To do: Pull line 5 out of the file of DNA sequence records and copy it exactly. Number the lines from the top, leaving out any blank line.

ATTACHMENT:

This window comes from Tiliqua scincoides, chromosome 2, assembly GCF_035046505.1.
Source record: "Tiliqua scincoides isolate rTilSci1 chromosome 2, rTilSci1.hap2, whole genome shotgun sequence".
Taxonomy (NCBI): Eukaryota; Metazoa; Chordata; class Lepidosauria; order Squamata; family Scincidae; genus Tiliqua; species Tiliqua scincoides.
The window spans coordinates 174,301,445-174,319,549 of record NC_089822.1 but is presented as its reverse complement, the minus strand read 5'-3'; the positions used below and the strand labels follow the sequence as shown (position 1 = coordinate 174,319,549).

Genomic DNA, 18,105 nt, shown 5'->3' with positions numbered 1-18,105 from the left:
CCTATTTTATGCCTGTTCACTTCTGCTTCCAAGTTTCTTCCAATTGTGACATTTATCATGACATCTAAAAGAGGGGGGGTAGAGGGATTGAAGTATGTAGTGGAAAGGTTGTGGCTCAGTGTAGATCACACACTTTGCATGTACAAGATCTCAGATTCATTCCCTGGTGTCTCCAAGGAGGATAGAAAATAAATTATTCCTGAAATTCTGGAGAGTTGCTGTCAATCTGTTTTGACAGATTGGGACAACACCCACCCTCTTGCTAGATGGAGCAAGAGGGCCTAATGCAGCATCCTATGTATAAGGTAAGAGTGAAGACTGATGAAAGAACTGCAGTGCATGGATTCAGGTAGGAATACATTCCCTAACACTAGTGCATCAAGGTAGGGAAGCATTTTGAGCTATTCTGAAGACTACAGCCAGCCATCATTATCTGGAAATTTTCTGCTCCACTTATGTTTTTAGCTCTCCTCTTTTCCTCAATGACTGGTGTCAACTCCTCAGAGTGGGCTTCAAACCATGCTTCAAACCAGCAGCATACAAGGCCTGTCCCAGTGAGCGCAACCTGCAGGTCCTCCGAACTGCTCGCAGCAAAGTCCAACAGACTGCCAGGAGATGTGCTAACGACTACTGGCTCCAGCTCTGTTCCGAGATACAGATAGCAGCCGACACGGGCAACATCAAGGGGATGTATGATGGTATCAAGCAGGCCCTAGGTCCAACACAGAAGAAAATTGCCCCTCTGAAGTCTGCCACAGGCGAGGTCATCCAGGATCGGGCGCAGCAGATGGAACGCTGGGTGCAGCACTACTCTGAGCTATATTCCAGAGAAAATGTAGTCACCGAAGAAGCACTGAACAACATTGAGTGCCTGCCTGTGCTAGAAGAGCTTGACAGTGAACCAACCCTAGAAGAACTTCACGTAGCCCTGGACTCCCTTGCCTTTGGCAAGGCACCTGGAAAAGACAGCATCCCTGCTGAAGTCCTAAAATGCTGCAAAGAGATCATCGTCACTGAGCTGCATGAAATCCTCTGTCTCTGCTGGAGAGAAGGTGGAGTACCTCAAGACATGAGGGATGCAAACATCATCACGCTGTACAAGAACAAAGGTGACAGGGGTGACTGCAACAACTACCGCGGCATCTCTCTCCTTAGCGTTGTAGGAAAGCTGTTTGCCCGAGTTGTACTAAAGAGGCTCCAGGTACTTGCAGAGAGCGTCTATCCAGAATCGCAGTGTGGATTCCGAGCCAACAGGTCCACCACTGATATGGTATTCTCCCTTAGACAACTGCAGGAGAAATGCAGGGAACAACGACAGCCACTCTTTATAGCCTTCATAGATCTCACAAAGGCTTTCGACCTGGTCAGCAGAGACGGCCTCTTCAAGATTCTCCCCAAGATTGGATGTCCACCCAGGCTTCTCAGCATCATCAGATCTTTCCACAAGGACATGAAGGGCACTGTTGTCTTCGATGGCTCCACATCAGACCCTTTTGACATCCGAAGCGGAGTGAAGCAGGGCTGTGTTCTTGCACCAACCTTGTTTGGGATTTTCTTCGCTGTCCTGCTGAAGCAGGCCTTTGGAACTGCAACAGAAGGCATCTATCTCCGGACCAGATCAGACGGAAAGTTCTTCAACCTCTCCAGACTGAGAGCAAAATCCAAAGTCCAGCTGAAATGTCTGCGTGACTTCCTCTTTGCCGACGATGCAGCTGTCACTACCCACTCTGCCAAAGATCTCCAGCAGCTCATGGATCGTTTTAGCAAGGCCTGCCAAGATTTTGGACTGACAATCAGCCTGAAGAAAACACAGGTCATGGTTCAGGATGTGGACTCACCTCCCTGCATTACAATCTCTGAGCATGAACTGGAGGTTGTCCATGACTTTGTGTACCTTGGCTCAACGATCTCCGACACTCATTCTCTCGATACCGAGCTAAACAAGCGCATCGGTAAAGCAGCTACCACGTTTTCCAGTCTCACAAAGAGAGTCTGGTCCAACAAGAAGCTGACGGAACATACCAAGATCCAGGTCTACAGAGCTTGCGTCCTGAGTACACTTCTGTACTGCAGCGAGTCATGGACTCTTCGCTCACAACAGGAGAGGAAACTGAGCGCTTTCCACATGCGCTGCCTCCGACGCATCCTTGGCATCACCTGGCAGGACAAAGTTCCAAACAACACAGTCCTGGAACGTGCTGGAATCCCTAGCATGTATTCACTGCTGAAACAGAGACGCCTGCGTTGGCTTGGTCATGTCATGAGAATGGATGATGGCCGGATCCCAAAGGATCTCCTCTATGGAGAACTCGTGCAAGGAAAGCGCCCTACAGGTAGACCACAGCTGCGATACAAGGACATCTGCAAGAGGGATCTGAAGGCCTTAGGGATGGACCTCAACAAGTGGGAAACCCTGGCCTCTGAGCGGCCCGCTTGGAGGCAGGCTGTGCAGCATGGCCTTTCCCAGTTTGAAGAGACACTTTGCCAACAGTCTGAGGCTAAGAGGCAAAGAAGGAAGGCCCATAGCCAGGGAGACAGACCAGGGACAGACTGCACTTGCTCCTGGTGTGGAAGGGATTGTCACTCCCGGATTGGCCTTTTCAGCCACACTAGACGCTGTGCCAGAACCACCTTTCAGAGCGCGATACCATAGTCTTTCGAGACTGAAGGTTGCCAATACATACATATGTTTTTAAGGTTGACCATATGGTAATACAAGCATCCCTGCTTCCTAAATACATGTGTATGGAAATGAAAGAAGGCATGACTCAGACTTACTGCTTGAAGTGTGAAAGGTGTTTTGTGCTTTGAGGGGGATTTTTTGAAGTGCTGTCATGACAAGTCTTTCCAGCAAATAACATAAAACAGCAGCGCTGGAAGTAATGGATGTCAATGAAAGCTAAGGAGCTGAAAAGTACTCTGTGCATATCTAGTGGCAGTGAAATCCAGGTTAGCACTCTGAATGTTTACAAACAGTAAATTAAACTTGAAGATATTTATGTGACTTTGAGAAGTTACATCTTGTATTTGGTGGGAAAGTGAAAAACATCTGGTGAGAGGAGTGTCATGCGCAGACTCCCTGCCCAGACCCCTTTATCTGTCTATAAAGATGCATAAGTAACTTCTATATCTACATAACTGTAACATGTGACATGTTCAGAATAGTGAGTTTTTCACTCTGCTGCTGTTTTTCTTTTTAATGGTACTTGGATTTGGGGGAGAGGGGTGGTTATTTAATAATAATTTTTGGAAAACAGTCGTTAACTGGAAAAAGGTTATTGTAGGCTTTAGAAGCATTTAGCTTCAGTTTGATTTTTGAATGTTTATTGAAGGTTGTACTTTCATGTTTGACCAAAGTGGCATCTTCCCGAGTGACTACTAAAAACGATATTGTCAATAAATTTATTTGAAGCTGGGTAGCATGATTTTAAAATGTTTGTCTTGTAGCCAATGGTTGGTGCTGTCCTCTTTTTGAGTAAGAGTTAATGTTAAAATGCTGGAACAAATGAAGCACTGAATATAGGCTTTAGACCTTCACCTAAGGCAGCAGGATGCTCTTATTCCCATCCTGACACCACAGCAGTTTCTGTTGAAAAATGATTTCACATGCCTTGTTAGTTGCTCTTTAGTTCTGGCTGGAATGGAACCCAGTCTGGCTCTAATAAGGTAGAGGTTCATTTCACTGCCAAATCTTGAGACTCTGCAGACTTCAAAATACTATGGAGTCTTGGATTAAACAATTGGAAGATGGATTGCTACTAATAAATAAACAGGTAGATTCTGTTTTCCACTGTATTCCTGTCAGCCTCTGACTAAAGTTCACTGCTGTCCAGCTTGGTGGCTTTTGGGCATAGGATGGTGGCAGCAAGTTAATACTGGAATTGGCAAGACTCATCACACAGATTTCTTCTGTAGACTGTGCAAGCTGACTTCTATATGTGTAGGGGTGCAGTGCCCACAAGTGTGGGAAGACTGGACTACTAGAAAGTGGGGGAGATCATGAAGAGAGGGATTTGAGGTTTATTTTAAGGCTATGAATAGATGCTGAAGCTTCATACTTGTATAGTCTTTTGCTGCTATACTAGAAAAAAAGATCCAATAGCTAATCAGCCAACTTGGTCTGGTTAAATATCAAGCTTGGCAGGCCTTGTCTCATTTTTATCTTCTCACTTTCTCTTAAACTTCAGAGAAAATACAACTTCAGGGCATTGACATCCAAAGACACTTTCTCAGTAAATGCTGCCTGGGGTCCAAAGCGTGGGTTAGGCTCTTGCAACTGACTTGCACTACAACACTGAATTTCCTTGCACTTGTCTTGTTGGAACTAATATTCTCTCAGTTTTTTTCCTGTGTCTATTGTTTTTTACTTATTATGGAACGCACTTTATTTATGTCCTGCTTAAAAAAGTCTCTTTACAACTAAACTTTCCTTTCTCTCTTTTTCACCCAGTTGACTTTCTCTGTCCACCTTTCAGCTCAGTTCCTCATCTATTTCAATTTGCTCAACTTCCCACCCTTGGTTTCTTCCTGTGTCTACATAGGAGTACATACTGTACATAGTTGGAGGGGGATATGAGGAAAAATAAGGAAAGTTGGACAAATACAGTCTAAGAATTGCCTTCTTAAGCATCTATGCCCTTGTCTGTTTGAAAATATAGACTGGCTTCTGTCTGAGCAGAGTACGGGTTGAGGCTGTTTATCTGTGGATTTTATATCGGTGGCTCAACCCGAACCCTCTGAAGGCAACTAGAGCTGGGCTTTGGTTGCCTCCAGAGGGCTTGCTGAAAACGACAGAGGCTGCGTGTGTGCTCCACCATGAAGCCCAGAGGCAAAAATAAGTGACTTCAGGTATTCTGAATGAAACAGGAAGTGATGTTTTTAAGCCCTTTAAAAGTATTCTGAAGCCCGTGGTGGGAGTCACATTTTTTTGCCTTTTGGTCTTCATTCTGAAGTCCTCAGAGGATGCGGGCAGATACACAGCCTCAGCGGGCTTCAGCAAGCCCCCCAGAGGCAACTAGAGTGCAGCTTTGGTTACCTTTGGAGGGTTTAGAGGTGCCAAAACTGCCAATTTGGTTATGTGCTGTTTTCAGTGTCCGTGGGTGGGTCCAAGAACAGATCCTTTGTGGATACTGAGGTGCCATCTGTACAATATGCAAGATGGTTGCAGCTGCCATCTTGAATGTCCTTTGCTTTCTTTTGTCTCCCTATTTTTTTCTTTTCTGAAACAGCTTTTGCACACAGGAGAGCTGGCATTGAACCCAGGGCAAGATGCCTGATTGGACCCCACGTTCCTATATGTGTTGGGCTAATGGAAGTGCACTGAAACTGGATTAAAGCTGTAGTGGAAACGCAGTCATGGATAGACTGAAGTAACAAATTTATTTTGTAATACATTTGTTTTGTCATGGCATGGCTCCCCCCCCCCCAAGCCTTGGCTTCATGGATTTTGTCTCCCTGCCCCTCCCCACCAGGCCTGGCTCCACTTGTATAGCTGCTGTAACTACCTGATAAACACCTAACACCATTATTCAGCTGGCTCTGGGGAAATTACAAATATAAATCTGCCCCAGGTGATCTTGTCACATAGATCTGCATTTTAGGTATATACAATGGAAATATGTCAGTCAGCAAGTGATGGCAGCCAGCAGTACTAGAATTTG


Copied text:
Genomic DNA, 18,105 nt, shown 5'->3' with positions numbered 1-18,105 from the left: